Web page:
Ah, the lake house project. This project will always have a very special place in my heart and my career. It was an insane first year post-show and I was branching out into the “normal” design field. I had very little experience on how to find the right clients, how to charge, how to pay employees, and generally how to not fail miserably. Some jobs were successes (like this one and a few others) and some were more ‘learning experiences’ as we like to call them (successful for the client – but we realized we weren’t charging enough to really profit – whoops). Either way I learned a ton, don’t regret a thing (isn), and can look back on this project with mostly fond and happy memories.
This client was kinda our dream client. They had good taste (she’s actually gone on to become an interior designer for HomePolish, ha!) and had a doable budget - which will remain private because well, they aren’t me and actually have a sense of privacy, but just know that we still needed to be very budget friendly. Plus, they were fun to be around which is the key to really enjoying a job because you spend A LOT of time with them. Lastly, they were really trusting.
I chatted with them on the phone and liked them. Then we flew out to meet them and loved them. And then we looked at their house, saw the potential and committed to them. The chemistry was just so right. Here are the pictures from Zillow that we saw before we visited:
The space had soooo much potential. It was big, open, airy and led right out to the lake. In these photos the finishes don’t look that bad, but everything was cheap builder grade. It had been flipped 7 years before so we were dealing with a lot of post-flip problems. I know there are a lot of good flippers out there now, but man do those dudes do some ugly damage. Lets name them shall we? The ‘wood floor’ was laminate. The beams were painted chocolate-brown which is a huge ‘no no’ in my book. It’s either stained wood or painted white (or a color), but you, Mr. faux wood, are fooling no one.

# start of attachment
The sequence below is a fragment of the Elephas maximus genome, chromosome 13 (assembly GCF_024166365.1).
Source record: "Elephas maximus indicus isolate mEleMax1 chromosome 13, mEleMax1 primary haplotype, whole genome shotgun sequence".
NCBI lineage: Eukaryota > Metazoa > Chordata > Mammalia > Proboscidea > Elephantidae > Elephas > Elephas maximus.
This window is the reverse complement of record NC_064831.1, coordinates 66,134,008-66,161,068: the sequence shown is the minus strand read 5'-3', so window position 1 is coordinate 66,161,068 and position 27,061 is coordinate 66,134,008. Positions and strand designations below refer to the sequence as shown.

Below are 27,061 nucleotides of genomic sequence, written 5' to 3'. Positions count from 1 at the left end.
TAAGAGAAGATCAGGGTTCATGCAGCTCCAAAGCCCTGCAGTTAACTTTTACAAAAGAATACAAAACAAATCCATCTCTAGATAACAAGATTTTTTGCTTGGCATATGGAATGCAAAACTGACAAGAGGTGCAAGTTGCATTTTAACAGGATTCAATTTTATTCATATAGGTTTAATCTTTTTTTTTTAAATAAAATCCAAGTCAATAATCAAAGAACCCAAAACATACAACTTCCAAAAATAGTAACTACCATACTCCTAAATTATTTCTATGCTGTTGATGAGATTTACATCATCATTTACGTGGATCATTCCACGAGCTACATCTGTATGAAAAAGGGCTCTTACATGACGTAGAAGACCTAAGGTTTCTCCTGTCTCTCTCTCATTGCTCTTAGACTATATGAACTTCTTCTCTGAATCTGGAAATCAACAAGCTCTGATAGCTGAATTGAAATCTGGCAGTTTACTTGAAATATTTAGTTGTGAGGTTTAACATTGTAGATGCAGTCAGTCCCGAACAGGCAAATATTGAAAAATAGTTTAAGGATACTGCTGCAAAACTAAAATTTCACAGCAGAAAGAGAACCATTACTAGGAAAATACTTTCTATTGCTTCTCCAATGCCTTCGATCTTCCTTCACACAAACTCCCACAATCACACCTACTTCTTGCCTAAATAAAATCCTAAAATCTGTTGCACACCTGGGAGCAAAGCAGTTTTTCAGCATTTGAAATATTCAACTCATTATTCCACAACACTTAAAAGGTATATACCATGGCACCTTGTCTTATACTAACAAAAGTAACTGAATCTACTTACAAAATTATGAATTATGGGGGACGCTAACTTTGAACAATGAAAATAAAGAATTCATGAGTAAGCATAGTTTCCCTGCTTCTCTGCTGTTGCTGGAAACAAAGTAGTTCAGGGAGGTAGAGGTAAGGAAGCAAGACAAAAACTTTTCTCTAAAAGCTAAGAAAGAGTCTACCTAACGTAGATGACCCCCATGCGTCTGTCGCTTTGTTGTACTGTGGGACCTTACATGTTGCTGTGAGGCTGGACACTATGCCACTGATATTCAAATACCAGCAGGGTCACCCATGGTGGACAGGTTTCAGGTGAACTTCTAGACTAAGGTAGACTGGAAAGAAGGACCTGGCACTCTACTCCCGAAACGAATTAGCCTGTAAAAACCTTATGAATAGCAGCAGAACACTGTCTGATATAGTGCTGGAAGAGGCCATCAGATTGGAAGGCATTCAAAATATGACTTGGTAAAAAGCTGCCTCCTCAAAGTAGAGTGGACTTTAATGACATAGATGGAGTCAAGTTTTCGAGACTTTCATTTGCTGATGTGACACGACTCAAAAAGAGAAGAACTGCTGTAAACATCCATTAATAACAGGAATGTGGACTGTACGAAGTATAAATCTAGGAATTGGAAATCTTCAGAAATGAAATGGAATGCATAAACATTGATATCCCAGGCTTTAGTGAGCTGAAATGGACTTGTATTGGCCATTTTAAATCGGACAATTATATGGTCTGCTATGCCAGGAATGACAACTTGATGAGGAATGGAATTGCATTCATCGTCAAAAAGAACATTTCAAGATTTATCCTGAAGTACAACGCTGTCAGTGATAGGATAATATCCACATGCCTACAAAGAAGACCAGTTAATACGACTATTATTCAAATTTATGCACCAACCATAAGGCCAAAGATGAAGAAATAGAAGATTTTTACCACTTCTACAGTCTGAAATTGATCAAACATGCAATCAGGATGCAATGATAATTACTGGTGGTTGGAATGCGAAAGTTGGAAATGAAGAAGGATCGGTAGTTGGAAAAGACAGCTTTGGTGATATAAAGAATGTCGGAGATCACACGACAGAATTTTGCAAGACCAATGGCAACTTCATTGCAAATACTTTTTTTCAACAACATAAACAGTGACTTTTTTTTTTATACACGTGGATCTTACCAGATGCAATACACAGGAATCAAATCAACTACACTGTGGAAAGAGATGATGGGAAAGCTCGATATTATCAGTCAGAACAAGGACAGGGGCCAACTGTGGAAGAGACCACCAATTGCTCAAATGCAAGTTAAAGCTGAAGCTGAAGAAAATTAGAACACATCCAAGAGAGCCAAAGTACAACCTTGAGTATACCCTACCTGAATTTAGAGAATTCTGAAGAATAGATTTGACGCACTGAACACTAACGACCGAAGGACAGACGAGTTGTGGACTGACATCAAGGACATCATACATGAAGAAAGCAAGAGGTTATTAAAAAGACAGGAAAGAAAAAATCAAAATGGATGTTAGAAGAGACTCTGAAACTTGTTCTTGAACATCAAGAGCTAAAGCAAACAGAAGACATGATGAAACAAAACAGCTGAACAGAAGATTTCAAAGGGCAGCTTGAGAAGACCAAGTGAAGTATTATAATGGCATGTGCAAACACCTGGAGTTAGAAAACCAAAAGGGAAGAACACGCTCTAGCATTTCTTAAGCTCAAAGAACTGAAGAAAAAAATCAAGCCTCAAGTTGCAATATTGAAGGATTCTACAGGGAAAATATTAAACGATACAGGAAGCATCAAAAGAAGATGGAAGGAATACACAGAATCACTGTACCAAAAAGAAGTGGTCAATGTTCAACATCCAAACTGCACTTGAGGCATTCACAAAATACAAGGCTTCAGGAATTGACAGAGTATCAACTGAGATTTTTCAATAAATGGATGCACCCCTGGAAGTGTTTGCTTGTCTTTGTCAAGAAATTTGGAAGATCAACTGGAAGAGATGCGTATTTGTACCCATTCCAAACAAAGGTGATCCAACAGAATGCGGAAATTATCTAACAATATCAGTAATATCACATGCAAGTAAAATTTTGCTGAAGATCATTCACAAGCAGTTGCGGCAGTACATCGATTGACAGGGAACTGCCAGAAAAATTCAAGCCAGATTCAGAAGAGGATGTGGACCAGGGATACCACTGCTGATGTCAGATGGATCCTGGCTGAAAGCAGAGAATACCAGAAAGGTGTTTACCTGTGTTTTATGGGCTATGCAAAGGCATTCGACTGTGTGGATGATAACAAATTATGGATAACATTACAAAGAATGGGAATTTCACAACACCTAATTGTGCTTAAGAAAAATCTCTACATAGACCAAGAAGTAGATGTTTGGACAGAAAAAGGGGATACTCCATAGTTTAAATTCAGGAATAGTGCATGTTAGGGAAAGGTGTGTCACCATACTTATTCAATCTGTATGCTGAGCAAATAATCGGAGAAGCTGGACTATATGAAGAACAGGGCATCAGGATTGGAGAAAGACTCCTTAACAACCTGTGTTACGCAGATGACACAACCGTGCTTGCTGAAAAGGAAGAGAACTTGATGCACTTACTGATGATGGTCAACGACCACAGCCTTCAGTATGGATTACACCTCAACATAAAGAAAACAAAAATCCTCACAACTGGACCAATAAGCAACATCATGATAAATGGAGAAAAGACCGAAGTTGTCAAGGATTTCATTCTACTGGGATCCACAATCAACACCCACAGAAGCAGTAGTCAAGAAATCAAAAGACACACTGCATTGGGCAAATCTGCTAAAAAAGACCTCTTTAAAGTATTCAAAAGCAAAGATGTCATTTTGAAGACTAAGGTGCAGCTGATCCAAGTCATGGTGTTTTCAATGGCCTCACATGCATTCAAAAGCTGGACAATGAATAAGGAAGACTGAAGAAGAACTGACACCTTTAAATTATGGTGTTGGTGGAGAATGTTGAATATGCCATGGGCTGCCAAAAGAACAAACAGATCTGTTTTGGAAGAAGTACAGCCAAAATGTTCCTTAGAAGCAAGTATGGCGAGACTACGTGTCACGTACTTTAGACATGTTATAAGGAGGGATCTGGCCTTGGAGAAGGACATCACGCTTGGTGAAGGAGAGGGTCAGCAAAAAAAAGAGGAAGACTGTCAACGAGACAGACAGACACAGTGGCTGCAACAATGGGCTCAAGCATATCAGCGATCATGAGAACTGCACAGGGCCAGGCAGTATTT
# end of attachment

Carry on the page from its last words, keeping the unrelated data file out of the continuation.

I’m realizing that this post could potentially be 95 pages long, so I’m going to break it up and in this post talk just talk about the kitchen. The kitchen had like 6 different finishes; stone, tile, wood, other tile, accent tile, other stone, granite, bad wood, nickel – pretty much just whatever was left over from other jobs. There were 70′s heater boards everywhere, and the kitchen was abnormally huge and yet felt like a ton of wasted space. So first things first – design direction of the whole space:
It’s so funny looking at these photos/mood board because it was almost 3 years ago – so all those pics above there were brand new on pinterest and now, well, they aren’t. But regardless you get the feel – bright, airy, fresh, fun, kid-friendly, warm. As far as styles they wanted a mix of “mid-century”, “japanese organic”, with a little bit of “edgy traditional” in there. Yes. I just said ‘Edgy Traditional’ and I kinda want to burn off all my finger prints, change my name and move to Bakersfield. A similar feeling to when I uttered, ‘lifestyle moment’ the other day … but the thing is … you all know what I mean .. Oh and because it was their country house, just for weekends, we/they didn’t want to blow a ton of money on any one thing. This was not for luxury, it was just to make a nice, pretty, retreat from the city so all the finishes needed to be good quality, but simple and affordable. And here it is all blank, right before demo:
Click through to see the renderings and my poorly photographed ‘after’ photos. (more…)